We are on the brink of a third revolution in welfare, therefore we should forbid AWS.

AI has left its mark in every domain, beginning from daily tasks automation to changing the aspect of war. The advance in technology is influencing current warfare, making it a tremendous threat to humanity. It’s time to open our eyes, be aware, and prepare to interfere when our safety is endangered.

One important technology that has been developed lately, which is scaling faster with each passing day, is the autonomous weapon systems (AWS), also known as “killer robots”. U.S. Department of Defense has defined AWS as “weapon systems that, once activated, can select and engage a target without further intervention by a human operator” [5]. 

After examining a couple of popular press sources, the aim in the following section is to discuss the pros and cons regarding AWS in order to shed some light on this topic and hereafter form our opinion [6].

Benefits of AWS

In the first place, we will dive into military advantages regarding the use of AWS. It is claimed that robots are more befitting than humans for “dull, dirty, or dangerous” activities. An example of such a mission is one that exposes people to harmful radiological material or explosive ordnance disposal. Moreover, by using such robots, isolated areas that were unreachable for humans can be covered now with ease. Eventually, fewer warfighters are required on the battlefield due to the utilization of robots.

Additionally, taking a critical look into the detrimental effects on how human fighter pilots are prone to fatigue and exhaustion because of these dangerous missions, it is unquestionably seen that humans overloaded with the stress from the battlefield are predisposed to losing self-control and develop other mental illnesses. Thus, we should take into consideration the fact that robot pilots do not feel these physiological and mental constraints, making them more suitable for such tasks. In a nutshell, some have argued that these weapons can save lives and perform warfare more efficiently [6]. 

China has clearly stated that “In future battlegrounds, there will be no people fighting.” own to the fact of implementing autonomous military robotics. But this is not all, the icing on the cake is that China is also interested in using AI in military decision-making commands. 

Zeng Yi, a researcher at Chinese Center for Disease Control and Prevention, stated that “AI systems will be just like the brain of the human body”. Zeng also declared that “AI may completely change the current command structure, which is dominated by humans” to one that is dominated by an “AI cluster”.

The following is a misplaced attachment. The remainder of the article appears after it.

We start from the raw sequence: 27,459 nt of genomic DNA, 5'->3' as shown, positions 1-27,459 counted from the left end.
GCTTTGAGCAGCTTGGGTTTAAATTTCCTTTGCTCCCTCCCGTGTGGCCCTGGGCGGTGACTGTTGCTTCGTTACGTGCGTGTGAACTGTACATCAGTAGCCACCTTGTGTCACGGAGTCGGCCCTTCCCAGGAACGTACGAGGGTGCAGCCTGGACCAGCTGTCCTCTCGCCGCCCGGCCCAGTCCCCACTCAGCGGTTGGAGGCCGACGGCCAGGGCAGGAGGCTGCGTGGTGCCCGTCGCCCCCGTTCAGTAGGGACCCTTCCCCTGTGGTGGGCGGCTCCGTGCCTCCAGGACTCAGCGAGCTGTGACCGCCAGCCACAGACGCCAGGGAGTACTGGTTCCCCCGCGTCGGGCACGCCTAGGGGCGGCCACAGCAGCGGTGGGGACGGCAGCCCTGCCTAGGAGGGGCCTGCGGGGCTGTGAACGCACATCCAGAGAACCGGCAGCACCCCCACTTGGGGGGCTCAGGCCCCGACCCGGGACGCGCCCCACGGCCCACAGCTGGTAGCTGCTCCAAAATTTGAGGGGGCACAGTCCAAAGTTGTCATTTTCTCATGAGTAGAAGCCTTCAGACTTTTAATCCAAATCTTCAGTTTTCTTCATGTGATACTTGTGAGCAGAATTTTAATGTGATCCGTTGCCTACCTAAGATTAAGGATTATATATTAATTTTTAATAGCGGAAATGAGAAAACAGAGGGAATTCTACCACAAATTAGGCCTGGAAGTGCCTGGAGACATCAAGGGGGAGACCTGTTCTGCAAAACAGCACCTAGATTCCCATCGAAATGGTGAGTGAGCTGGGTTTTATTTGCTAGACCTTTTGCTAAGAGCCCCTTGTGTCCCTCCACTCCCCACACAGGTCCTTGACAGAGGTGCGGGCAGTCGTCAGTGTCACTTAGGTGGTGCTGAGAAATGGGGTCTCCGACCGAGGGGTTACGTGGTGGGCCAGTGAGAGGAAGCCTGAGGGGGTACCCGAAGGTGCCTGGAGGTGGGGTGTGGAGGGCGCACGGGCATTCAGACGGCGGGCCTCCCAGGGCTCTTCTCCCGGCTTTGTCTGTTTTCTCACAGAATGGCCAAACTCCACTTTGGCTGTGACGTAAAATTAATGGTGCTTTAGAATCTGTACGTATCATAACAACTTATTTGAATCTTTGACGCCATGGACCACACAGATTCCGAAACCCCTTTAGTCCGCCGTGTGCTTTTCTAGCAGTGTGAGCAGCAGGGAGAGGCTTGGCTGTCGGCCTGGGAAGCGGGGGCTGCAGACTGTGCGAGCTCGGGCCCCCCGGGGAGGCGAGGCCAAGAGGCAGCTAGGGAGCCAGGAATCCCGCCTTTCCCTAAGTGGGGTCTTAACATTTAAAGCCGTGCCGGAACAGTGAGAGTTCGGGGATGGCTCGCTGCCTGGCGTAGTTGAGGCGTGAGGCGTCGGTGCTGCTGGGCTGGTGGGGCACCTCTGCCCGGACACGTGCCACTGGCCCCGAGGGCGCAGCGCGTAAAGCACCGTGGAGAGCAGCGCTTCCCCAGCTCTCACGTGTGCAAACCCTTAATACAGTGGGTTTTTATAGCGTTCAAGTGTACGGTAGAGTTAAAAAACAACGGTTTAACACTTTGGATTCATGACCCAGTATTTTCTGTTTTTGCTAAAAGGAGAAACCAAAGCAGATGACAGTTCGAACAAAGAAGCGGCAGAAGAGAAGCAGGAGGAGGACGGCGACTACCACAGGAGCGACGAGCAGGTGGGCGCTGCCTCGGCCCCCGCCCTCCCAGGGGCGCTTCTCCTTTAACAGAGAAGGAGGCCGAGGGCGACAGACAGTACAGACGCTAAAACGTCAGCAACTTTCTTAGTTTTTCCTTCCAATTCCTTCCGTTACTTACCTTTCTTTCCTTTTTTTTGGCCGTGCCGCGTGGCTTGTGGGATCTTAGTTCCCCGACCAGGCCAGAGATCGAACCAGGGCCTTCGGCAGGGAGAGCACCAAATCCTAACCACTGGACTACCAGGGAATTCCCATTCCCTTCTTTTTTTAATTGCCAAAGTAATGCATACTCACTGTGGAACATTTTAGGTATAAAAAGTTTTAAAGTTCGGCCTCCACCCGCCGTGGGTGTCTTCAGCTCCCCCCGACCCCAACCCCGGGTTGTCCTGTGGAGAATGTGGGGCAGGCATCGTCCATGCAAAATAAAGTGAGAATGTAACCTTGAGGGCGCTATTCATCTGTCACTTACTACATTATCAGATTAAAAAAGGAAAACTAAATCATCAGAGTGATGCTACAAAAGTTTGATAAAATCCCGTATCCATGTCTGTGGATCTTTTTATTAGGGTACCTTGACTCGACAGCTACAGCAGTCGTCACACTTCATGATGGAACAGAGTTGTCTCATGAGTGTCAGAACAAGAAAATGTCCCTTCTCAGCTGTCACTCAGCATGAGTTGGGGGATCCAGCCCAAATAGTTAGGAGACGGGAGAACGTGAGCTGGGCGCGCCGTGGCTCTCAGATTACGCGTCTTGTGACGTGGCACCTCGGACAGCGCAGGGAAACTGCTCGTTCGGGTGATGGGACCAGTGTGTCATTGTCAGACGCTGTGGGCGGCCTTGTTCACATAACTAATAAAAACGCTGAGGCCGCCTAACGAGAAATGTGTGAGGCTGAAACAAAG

China has outlined that this system may come with great advantages in the favor of humanity. For instance, AI is being used in the present to fight and catch terrorist organizations and is able to overcome the planning of an attack. With great success in Xinjiang, there have been apprehended 1200 such organizations. In order to identify and locate terrorist activities, the smart city system and facial recognition is used. All the information gathered is placed in a database made for this purpose to be further analyzed [7].

According to the scientific opinion, the benefits can be based on two aspects, namely military advantages or moral reasons. One military advantage is that AWS acts as a force multiplier such that less soldiers are needed, and the efficiency of each fighter can be increased. The range of AWS is much wider so areas can be reached that were initially difficult to reach. Also, AWS is found to decrease the number of casualties because less soldiers are needed for dangerous missions where AWS can replace them. Furthermore, there is found that AWS can result in long-term savings because soldiers based in foreign countries often cost way more than the investment in AWS that could replace them or AWS could work as ‘support robots’ where soldiers partly are replaced. An example are robot pilots who are not sensitive to any physiological and mental constraints. Aerial AWS could also be programmed such that it could take random actions which would confuse the enemy. The Defense Science Board has released a report in 2012 in which they identified six areas where autonomy would be beneficial. This report was in favor of the Office of the Under Secretary of Defense for Acquisition, Technology and Logistics, from the United States. The areas are perception, planning, learning, human-robot interaction, natural language processing, and multi agent coordination. Military experts have argued that in the future, AWS can also be ethically preferable besides morally. It is their belief that autonomous robots will act more ‘humanely’ such that it will not be needed to program any instinct, eliminating the ‘shoot-first, talk-later’ action. The systems will eventually be able to process more sensory information compared to humans without being negatively affected by it. Lastly, neuroscience research showed that neural circuits that are accountable for conscious self-control can shut down when an overload of stress is received, which could potentially lead to sexual assaults or other crimes that soldiers will be less likely to commit [1].

Downsides of AWS

Next, it should also be pointed out the drawbacks of using AWS. For instance, due to the increasing importance of this topic, the popular view seems to congregate around the fact that AWS inflicts a meaningful threat to human values and rights, breaking the legal and ethical values of humankind.

With this in mind, we can ponder of AWS as not being capable of respecting human life and dignity. These machines are not able to feel compassion or any kind of emotion that could minimize suffering and death. Could you ever imagine that human lives are in the hand of an algorithm that establishes the decision of killing based on ones and zeros?